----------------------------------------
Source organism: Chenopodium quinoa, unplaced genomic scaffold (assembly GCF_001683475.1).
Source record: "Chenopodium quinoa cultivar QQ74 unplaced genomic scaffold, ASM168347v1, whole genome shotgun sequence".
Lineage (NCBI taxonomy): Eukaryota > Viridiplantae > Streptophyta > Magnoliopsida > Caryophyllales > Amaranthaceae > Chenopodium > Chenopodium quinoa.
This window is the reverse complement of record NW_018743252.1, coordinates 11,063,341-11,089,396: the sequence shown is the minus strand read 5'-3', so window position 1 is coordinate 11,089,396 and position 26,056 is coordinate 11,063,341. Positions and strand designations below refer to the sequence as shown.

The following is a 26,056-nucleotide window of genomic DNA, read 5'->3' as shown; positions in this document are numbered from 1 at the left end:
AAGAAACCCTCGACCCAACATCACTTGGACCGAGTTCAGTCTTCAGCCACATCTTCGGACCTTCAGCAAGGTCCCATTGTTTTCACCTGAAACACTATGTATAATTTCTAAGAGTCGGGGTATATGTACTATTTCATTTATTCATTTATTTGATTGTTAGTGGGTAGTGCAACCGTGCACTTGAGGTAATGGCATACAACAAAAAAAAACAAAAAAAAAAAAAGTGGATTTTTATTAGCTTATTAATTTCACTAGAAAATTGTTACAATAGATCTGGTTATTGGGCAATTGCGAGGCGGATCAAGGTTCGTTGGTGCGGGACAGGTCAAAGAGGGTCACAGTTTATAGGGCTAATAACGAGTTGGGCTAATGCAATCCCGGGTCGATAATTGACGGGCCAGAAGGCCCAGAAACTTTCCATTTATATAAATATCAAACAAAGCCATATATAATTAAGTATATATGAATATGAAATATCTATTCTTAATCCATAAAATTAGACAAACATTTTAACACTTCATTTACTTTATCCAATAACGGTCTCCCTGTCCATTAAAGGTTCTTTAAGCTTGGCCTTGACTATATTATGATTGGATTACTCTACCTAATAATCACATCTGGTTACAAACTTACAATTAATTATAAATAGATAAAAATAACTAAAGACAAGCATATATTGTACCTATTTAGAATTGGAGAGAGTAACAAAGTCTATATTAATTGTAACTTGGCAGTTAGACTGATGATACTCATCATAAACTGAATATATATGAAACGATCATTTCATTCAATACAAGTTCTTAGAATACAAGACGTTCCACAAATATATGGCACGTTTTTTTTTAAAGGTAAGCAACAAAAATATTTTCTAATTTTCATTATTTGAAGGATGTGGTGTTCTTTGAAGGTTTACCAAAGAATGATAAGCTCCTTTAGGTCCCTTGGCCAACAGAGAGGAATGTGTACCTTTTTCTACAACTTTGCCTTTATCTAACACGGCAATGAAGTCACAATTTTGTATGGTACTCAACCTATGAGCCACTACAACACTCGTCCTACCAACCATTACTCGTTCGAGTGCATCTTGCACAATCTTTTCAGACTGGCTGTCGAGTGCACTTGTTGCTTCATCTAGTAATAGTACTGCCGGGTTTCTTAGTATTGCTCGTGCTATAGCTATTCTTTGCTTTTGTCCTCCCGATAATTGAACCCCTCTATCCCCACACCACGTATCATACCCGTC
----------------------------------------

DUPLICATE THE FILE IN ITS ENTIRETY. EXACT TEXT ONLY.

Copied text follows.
Source organism: Chenopodium quinoa, unplaced genomic scaffold (assembly GCF_001683475.1).
Source record: "Chenopodium quinoa cultivar QQ74 unplaced genomic scaffold, ASM168347v1, whole genome shotgun sequence".
Lineage (NCBI taxonomy): Eukaryota > Viridiplantae > Streptophyta > Magnoliopsida > Caryophyllales > Amaranthaceae > Chenopodium > Chenopodium quinoa.
This window is the reverse complement of record NW_018743252.1, coordinates 11,063,341-11,089,396: the sequence shown is the minus strand read 5'-3', so window position 1 is coordinate 11,089,396 and position 26,056 is coordinate 11,063,341. Positions and strand designations below refer to the sequence as shown.

The following is a 26,056-nucleotide window of genomic DNA, read 5'->3' as shown; positions in this document are numbered from 1 at the left end:
AAGAAACCCTCGACCCAACATCACTTGGACCGAGTTCAGTCTTCAGCCACATCTTCGGACCTTCAGCAAGGTCCCATTGTTTTCACCTGAAACACTATGTATAATTTCTAAGAGTCGGGGTATATGTACTATTTCATTTATTCATTTATTTGATTGTTAGTGGGTAGTGCAACCGTGCACTTGAGGTAATGGCATACAACAAAAAAAAACAAAAAAAAAAAAAGTGGATTTTTATTAGCTTATTAATTTCACTAGAAAATTGTTACAATAGATCTGGTTATTGGGCAATTGCGAGGCGGATCAAGGTTCGTTGGTGCGGGACAGGTCAAAGAGGGTCACAGTTTATAGGGCTAATAACGAGTTGGGCTAATGCAATCCCGGGTCGATAATTGACGGGCCAGAAGGCCCAGAAACTTTCCATTTATATAAATATCAAACAAAGCCATATATAATTAAGTATATATGAATATGAAATATCTATTCTTAATCCATAAAATTAGACAAACATTTTAACACTTCATTTACTTTATCCAATAACGGTCTCCCTGTCCATTAAAGGTTCTTTAAGCTTGGCCTTGACTATATTATGATTGGATTACTCTACCTAATAATCACATCTGGTTACAAACTTACAATTAATTATAAATAGATAAAAATAACTAAAGACAAGCATATATTGTACCTATTTAGAATTGGAGAGAGTAACAAAGTCTATATTAATTGTAACTTGGCAGTTAGACTGATGATACTCATCATAAACTGAATATATATGAAACGATCATTTCATTCAATACAAGTTCTTAGAATACAAGACGTTCCACAAATATATGGCACGTTTTTTTTTAAAGGTAAGCAACAAAAATATTTTCTAATTTTCATTATTTGAAGGATGTGGTGTTCTTTGAAGGTTTACCAAAGAATGATAAGCTCCTTTAGGTCCCTTGGCCAACAGAGAGGAATGTGTACCTTTTTCTACAACTTTGCCTTTATCTAACACGGCAATGAAGTCACAATTTTGTATGGTACTCAACCTATGAGCCACTACAACACTCGTCCTACCAACCATTACTCGTTCGAGTGCATCTTGCACAATCTTTTCAGACTGGCTGTCGAGTGCACTTGTTGCTTCATCTAGTAATAGTACTGCCGGGTTTCTTAGTATTGCTCGTGCTATAGCTATTCTTTGCTTTTGTCCTCCCGATAATTGAACCCCTCTATCCCCACACCACGTATCATACCCGTC